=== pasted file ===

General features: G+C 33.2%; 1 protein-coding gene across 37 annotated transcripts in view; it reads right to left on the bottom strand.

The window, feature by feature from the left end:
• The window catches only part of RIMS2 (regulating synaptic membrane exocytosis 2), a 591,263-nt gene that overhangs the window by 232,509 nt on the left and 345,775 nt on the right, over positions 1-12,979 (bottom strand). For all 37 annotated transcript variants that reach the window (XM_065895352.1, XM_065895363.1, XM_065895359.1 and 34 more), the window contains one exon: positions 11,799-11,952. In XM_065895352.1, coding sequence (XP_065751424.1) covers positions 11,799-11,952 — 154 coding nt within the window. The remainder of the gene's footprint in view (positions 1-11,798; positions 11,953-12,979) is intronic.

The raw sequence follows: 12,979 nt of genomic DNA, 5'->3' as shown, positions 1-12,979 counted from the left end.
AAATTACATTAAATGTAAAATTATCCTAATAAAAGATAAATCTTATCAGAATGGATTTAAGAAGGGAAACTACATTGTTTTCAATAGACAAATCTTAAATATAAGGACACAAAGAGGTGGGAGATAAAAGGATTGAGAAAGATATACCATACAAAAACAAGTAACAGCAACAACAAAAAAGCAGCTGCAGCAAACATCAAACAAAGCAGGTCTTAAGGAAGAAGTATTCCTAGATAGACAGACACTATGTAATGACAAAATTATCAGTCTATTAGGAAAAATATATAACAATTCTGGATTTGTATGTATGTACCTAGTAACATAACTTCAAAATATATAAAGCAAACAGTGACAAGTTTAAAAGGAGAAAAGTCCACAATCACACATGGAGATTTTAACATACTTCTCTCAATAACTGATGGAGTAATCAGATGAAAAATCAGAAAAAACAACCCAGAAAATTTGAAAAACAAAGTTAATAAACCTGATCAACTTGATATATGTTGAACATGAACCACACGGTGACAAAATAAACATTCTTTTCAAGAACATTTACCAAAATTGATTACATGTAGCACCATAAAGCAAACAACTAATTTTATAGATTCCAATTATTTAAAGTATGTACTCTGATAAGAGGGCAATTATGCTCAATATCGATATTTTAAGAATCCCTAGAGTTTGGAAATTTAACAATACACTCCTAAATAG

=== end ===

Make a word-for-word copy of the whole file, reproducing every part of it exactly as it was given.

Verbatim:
General features: G+C 33.2%; 1 protein-coding gene across 37 annotated transcripts in view; it reads right to left on the bottom strand.

The window, feature by feature from the left end:
• The window catches only part of RIMS2 (regulating synaptic membrane exocytosis 2), a 591,263-nt gene that overhangs the window by 232,509 nt on the left and 345,775 nt on the right, over positions 1-12,979 (bottom strand). For all 37 annotated transcript variants that reach the window (XM_065895352.1, XM_065895363.1, XM_065895359.1 and 34 more), the window contains one exon: positions 11,799-11,952. In XM_065895352.1, coding sequence (XP_065751424.1) covers positions 11,799-11,952 — 154 coding nt within the window. The remainder of the gene's footprint in view (positions 1-11,798; positions 11,953-12,979) is intronic.

The raw sequence follows: 12,979 nt of genomic DNA, 5'->3' as shown, positions 1-12,979 counted from the left end.
AAATTACATTAAATGTAAAATTATCCTAATAAAAGATAAATCTTATCAGAATGGATTTAAGAAGGGAAACTACATTGTTTTCAATAGACAAATCTTAAATATAAGGACACAAAGAGGTGGGAGATAAAAGGATTGAGAAAGATATACCATACAAAAACAAGTAACAGCAACAACAAAAAAGCAGCTGCAGCAAACATCAAACAAAGCAGGTCTTAAGGAAGAAGTATTCCTAGATAGACAGACACTATGTAATGACAAAATTATCAGTCTATTAGGAAAAATATATAACAATTCTGGATTTGTATGTATGTACCTAGTAACATAACTTCAAAATATATAAAGCAAACAGTGACAAGTTTAAAAGGAGAAAAGTCCACAATCACACATGGAGATTTTAACATACTTCTCTCAATAACTGATGGAGTAATCAGATGAAAAATCAGAAAAAACAACCCAGAAAATTTGAAAAACAAAGTTAATAAACCTGATCAACTTGATATATGTTGAACATGAACCACACGGTGACAAAATAAACATTCTTTTCAAGAACATTTACCAAAATTGATTACATGTAGCACCATAAAGCAAACAACTAATTTTATAGATTCCAATTATTTAAAGTATGTACTCTGATAAGAGGGCAATTATGCTCAATATCGATATTTTAAGAATCCCTAGAGTTTGGAAATTTAACAATACACTCCTAAATAG